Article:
- Barbed with love, the inside of Hervé Bernard
Barbed with love, the inside of Hervé Bernard, August 1997
Work in progress
Elusive and dynamic, annoyed with question on routine, Hervé Bernard talks to Catherine Basset and Morgan Holt on the nature of the digital work.
I’m not married to a tool. There are so many, that you must simply choose the one you need.’
As a photographer, journalist, technical consultant, workshop leader, and part-time beta tester, Hervé Bernard has little patience for rank and routine, ’If 1 knew what that meant,’ he shrugs, ’1 would become a civil servant. But 1 do want to do cinema. 1 am doing books. 1 would like to do illustrated fairy tales. 1 wrote a short story fifteen years a go that 1 have recently begun to see in images. Perhaps it will become a short film.’
That script now exists in a pile of things to do. Projects are not in short supply for Bernard : ’To create is to decide. The difficulty for many people creating is that they cannot settle upon one image. That way,you can easily end up doing a lot of work without having any coherence. The problem is not having ideas, it is acting on them. The photographer, Robert Doisneau said « to create you have to be able to lose time »
Bernard cornes from that stable of philosophers that considers the process of work as a unified whole. If you try and take any one part of his work, he will bark at you for not considering another. Ask about names and he brushes the labels off. ’If my pictures don’t speak to you th en they don’t work.’
This humanistic approach came from an early introduction to the skill that has kept him going. At the aged of 14 he began ta king photographs and quietly said to himself : ’that’s what l’m going to do’. Not just photography, but that, like you go to a cinema and say ’1 want to do that.’ After an abortive attempt at mainstream university study in economies, he fou nd himself as an assistant in a photographie studio. A stint studying ’m ise en page’ (layout) in Belgium was followed by employment in the labs, then his first technological departure working on interfaces for France’s (long-before-its-time) network computer, Minitel. ’After 2 years of working with eight colour images 1 was fed up,’ but in spired enough to work with computer images and put photography back into his schedule of working life. ’1 learned the discipline of single images with black and white photography, but computers pushed theideas of merging multiple layers.’ Formerly a worshipper of ali things Sun, he now aIso resides in the comfortingly large world of Windows NT ’There’s more software for NT and it’s cheaper’ explains Bernard. The breadth of his technology runs from Quantel Paint Box and Silicon Graphies through Mac and PC, Scitex through to Photoshop. ’1 am platform and software independent.’
But to Bernard, black and white photography is as important as the digital art. ’They complement each other’ he explains. The computer’s ability to layer one image on another and lose the primary object of focus pushed him further into trying new thi ngs with photography. Yet his attention has remained primarily on the traditional tools of his first steps. ’My universe hasn’t really changed. 1 still shoot in black and white and 1 don’t depend on a computer. Three quarters of my work can be done traditionally. But 1 wouId probably never have gone so far without computers. 1 would have stayed in my dreaming level.’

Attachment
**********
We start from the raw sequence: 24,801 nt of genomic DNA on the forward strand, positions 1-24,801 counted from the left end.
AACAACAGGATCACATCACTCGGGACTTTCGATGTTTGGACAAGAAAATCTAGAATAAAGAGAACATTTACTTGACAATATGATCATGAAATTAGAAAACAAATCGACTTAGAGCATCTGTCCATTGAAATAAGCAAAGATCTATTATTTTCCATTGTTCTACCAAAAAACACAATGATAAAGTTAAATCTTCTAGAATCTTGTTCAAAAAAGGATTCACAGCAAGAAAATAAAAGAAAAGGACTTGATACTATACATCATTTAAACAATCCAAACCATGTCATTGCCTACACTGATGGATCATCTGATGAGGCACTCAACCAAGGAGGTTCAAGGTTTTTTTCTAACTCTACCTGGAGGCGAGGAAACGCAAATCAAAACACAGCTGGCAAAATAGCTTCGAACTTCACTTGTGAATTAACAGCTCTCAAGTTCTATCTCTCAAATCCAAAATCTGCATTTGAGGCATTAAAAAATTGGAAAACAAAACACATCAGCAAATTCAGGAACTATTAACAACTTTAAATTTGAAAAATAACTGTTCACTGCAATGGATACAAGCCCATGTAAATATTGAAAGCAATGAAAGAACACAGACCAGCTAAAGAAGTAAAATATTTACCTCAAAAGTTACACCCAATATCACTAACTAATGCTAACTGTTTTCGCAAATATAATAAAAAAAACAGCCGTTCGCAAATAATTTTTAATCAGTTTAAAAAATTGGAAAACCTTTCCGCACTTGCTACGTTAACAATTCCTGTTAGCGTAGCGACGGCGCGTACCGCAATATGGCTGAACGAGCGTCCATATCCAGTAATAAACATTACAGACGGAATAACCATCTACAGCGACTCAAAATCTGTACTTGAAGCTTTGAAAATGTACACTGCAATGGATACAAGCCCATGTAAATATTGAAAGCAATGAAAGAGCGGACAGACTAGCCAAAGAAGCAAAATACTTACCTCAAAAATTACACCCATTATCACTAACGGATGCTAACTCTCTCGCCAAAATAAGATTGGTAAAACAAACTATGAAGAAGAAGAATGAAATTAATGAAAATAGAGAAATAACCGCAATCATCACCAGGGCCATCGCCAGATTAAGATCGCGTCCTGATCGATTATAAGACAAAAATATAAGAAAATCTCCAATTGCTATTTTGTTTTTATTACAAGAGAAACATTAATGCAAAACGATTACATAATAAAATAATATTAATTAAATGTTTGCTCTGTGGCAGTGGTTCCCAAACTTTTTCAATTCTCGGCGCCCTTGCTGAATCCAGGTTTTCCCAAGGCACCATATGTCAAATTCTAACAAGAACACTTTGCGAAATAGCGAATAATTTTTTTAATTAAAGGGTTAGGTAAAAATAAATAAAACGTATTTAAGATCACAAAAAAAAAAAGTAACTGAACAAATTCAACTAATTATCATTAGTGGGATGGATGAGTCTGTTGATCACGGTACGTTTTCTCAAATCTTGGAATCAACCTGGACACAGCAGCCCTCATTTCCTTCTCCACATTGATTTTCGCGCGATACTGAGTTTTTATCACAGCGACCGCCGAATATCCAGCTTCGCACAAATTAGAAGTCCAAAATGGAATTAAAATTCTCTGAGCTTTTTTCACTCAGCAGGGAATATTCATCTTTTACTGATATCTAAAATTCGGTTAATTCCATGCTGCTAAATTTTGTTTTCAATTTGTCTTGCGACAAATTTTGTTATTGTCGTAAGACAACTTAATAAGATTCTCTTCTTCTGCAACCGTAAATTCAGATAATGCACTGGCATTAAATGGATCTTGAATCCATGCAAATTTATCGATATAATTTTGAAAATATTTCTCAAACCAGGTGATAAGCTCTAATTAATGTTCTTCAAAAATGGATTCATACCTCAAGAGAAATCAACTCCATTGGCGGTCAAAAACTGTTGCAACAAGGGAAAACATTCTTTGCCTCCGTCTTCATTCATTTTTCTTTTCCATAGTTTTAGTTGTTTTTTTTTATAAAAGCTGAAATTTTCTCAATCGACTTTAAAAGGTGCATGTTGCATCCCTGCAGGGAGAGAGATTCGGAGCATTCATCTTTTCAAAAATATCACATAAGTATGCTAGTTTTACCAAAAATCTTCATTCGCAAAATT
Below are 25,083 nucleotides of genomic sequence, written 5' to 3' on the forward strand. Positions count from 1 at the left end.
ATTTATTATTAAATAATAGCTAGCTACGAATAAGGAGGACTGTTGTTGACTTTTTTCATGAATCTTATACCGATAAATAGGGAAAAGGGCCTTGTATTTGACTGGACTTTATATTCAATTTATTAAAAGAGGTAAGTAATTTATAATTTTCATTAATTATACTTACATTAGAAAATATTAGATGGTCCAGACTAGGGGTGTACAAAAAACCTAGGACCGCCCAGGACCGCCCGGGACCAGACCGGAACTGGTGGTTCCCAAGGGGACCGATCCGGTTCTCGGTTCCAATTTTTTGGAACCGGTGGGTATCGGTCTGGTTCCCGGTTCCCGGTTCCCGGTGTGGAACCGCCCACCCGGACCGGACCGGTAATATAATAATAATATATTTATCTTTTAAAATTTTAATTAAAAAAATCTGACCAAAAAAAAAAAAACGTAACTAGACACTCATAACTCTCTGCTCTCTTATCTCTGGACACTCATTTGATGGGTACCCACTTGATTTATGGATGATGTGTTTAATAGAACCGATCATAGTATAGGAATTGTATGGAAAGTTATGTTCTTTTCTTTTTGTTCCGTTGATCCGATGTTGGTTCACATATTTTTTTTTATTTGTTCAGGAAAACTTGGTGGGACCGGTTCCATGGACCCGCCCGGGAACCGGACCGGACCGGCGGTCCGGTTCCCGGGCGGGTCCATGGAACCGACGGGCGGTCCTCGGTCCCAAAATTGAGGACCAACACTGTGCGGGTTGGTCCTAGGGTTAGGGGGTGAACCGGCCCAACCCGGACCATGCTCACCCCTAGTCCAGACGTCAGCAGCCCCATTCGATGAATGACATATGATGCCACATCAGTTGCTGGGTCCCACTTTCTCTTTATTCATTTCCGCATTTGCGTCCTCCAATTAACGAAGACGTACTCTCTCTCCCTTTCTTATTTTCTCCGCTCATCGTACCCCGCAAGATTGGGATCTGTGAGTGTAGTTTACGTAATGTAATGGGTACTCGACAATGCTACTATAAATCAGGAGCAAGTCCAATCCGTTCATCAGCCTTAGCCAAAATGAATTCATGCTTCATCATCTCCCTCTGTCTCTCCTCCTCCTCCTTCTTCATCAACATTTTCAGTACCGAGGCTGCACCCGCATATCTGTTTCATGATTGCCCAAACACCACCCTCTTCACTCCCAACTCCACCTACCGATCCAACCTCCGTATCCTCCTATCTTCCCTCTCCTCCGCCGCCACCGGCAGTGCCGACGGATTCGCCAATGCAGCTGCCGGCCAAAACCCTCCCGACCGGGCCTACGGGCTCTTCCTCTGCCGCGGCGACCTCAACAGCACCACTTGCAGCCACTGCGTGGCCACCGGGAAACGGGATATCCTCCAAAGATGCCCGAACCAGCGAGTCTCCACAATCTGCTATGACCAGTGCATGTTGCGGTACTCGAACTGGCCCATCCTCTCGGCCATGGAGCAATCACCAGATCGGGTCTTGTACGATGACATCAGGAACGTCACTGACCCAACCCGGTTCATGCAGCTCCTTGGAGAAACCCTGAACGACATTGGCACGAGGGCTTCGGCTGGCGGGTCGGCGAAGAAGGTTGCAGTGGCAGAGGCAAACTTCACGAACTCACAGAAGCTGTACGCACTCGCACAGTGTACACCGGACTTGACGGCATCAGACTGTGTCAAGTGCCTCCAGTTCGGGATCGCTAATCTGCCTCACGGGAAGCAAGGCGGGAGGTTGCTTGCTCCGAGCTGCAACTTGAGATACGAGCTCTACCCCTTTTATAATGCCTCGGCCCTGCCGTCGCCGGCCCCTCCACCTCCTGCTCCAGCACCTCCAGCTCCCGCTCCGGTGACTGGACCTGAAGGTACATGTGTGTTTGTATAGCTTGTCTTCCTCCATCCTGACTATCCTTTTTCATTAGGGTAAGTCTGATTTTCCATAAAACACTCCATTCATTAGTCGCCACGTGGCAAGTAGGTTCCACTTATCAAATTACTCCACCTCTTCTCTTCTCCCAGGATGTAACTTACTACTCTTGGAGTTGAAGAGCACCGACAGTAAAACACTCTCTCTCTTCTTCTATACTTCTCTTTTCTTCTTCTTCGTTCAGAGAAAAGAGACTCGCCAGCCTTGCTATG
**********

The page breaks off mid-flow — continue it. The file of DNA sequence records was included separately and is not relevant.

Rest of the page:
’1 was interested in photomontage but 1 knew 1 didn’t have the discipline to do it myself 1 studied traditional photography then watched the new world appear. lt was an extraordinary piece of luck. The computer allowed me to have the fantasy without the hard work of editing, although 1 don’t know if 1 should say that. Computers allowed me to reach the things 1 always dreamed of but 1 wouId probably never have gone to. Every year was more and more marvellous ; every year 1 found a new colour.’
And where is this new computer flavoured world taking him ? ’Right now 1 don’t like vector tools, but you can never say never.’ As long as the existing parameters continue to allow Bernard freedom, he will try anything once.
A great dea1 of what has had an influence on Bernard and what continues to inspire him, has come from his early years : the social politics and environmentalism of France and the bordering Arabic culture. ’The Mediterranean will become a dead sea in the future and 1 want to defend it,’ he mourns. I’m not trying to do political work, but 1 wouId like people to think about what is happening and to begin questioning themselves. lt is time to look after our house.’
And with that level of personal commitment, Bernard is in great demand. He’s had a taste of success. Photography collections at Le Louvre and Biblioteque Nationale and having already exhibited at the Le Centre Pompidou. But Bernard is excited about what the future holds and eager to gain more recognition from elsewhere in Europe, he doesn’t yet have a book to call his own.
’l’rn very lazy.’ Surprising but it really means he doesn’t quite trust his time to a computer. Tm very careful when l’rn taking pictures that will be used digitally so th at the work on the computer will be minimal.’ Computers, as most of us know, will keep you guessing forever unless you know when to stop - and ’the best way to stop is when the picture pleases you.’
Much of Bernard’s work comes from disparate sources,like a sky shot through water, or mud caked at the base of a fountain. Central to his way of working, however, is the belief that only a good photograph turns out a good image, and that is why so much of his ti me is still spent with a traditional camera and black and white stock. Only later does the computer become the focus of concentration.